Gov. Linda Lingle has agreed to strongly support a native Hawaiian federal recognition bill after U.S. Sens. Daniel Inouye and Daniel Akaka promised to insert changes to protect the state’s regulatory power.
The Republican governor said she will send letters to senators expressing her support, which Inouye and Akaka hope will help persuade the Senate to vote as soon as this month to break procedural roadblocks by Senate Republicans. The Hawaii Democrats need 60 of the Senate’s 100 members to overcome the roadblocks and advance the bill, which has been held up for a decade by opponents who believe it is race-based discrimination.
The new version of the bill would still grant Hawaiians sovereign authority prior to negotiations with the federal and state governments on land use and cultural issues. But it would recognize the state’s authority to regulate activities by a new Hawaiian government to protect the public’s health and safety during the negotiations.
The changes also make clear that a new Hawaiian government would not be immune from state lawsuits to enforce the state’s regulatory power.
The bill also now clarifies that officers or employees of a new Hawaiian government would not be immune from the state’s criminal laws.
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The Obama administration wants Hawaiians to have sovereign authority prior to negotiations — rather than after, like in previous versions of the bill — so Hawaiians would be treated similarly to federally recognized American Indians and Alaska natives. But Lingle objected in December and withdrew her long-standing support. The bill passed the U.S. House in February but it did not appear it would advance in the Senate without the governor as an ally.
Akaka informed the White House yesterday about the changes. Inouye is expected to speak to the White House today.
"I am very glad the Akaka Bill will be amended to reflect the state’s concerns," Lingle said in a statement, adding that she hopes the bill becomes federal law this year.
Akaka, the bill’s main sponsor, has pushed for a Senate vote this year while Democrats still hold a strong majority.
Inouye and others have urged Akaka to act soon, and to accept amendments to win back Lingle’s support, or risk losing an oppor- tunity since the political composition of the Senate could change after the November elections.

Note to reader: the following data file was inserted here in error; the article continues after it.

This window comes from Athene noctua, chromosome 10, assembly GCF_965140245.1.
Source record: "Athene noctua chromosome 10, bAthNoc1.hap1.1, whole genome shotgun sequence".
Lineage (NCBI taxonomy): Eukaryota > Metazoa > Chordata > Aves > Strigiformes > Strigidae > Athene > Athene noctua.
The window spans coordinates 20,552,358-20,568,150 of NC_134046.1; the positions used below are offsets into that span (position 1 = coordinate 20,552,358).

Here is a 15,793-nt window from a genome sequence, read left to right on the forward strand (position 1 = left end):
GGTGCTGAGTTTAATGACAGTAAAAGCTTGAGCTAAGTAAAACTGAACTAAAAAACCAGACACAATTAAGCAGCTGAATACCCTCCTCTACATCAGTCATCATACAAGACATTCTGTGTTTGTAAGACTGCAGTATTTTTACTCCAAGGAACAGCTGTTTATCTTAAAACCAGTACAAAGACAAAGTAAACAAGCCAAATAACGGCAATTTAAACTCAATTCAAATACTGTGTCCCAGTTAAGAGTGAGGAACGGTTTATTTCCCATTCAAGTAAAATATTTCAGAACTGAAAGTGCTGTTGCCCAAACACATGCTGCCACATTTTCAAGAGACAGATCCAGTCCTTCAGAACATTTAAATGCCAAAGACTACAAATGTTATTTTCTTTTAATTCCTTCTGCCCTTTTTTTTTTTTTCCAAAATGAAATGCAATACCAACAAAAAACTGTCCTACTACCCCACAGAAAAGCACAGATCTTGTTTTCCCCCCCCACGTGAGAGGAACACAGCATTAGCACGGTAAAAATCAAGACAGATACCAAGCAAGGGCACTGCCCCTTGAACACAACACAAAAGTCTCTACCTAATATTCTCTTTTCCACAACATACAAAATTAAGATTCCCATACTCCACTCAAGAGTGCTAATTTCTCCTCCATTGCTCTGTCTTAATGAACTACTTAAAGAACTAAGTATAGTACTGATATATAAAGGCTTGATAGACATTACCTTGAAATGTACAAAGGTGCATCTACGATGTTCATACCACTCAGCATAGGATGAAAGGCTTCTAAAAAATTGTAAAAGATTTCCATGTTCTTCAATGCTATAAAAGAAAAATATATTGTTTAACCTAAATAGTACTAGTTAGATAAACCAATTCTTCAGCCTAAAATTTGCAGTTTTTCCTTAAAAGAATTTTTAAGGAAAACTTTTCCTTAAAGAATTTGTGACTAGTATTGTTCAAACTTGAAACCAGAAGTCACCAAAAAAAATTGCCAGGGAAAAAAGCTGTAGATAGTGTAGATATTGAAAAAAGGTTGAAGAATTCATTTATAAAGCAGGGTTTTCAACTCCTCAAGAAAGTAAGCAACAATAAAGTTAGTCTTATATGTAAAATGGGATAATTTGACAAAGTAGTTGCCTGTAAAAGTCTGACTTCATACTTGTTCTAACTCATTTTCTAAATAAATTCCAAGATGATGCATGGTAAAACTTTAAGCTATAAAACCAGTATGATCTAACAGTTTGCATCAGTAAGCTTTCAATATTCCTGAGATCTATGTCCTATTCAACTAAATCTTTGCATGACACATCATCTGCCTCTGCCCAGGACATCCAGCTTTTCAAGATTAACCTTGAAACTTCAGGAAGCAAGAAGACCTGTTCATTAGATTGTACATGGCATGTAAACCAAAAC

Inouye and Akaka said they would try to get time on the Senate floor this month, before the Senate goes into an August recess.
"I think we’re on our way," Inouye told reporters yesterday after a Senate Appropriations Committee field hearing on federal stimulus spending at the state Capitol.
Inouye said the Senate will likely be consumed with spending bills in September and will likely break in October so senators can return home to prepare for the elections. The Senate will likely hold a lame-duck session after the elections, but Senate staffers and other observers believe it is too risky to wait.
"The problem is that, at this date, time is of the essence," Inouye said.
Akaka initially resisted amending the bill, several sources said privately, since the bill had been drafted with help from the Obama administration and had passed the House. But Akaka also recognized the need to act quickly and to secure enough Senate votes to overcome procedural roadblocks.
Several Senate Republicans wrote to U.S. Senate Majority Leader Harry Reid, D-Nev., in June reaffirming their opposition and citing Lingle’s objections.
Two attorneys close to Inouye, Akaka and the state Office of Hawaiian Affairs worked with state Attorney General Mark Bennett on the changes. Akaka informed Bennett on Friday that he and Inouye would accept the amendments.
"After a thorough review of the state’s most recent proposal, I determined that the changes will not diminish the bill’s intent to establish a federally recognized government-to-government relationship with the United States," Akaka said in a statement.
"I believe these changes will help secure additional votes in the Senate to overcome procedural hurdles and receive an up-or-down vote on the bill. We need to act quickly to ensure the bill passes the Senate and is signed into law this year.
"I remain optimistic that the United States will finally extend federal recognition to native Hawaiians and end over a century of inequality in its treatment of its indigenous peoples."
Bennett said Lingle has long supported the principle of native Hawaiian sovereignty. "I think it’s fair to say that these provisions are a compromise on everybody’s part," he said.
The bill will have to be amended on the Senate floor. If it passes, it would have to be reconciled with the House version before it could go to Obama. The Hawaii-born Obama has said he would sign a Hawaiian recognition bill into law.
Clyde Namuo, OHA’s chief executive officer, also described the new version of the bill as a compromise.
"It may not be perfect. It at least is closer to the self-determination concept that we would support, that we would want to see," he said. "And I think there is still time to tweak the language in future congresses if we need to.
"I think, again, because the window of opportunity seems so short, I think getting it passed is the primary objective."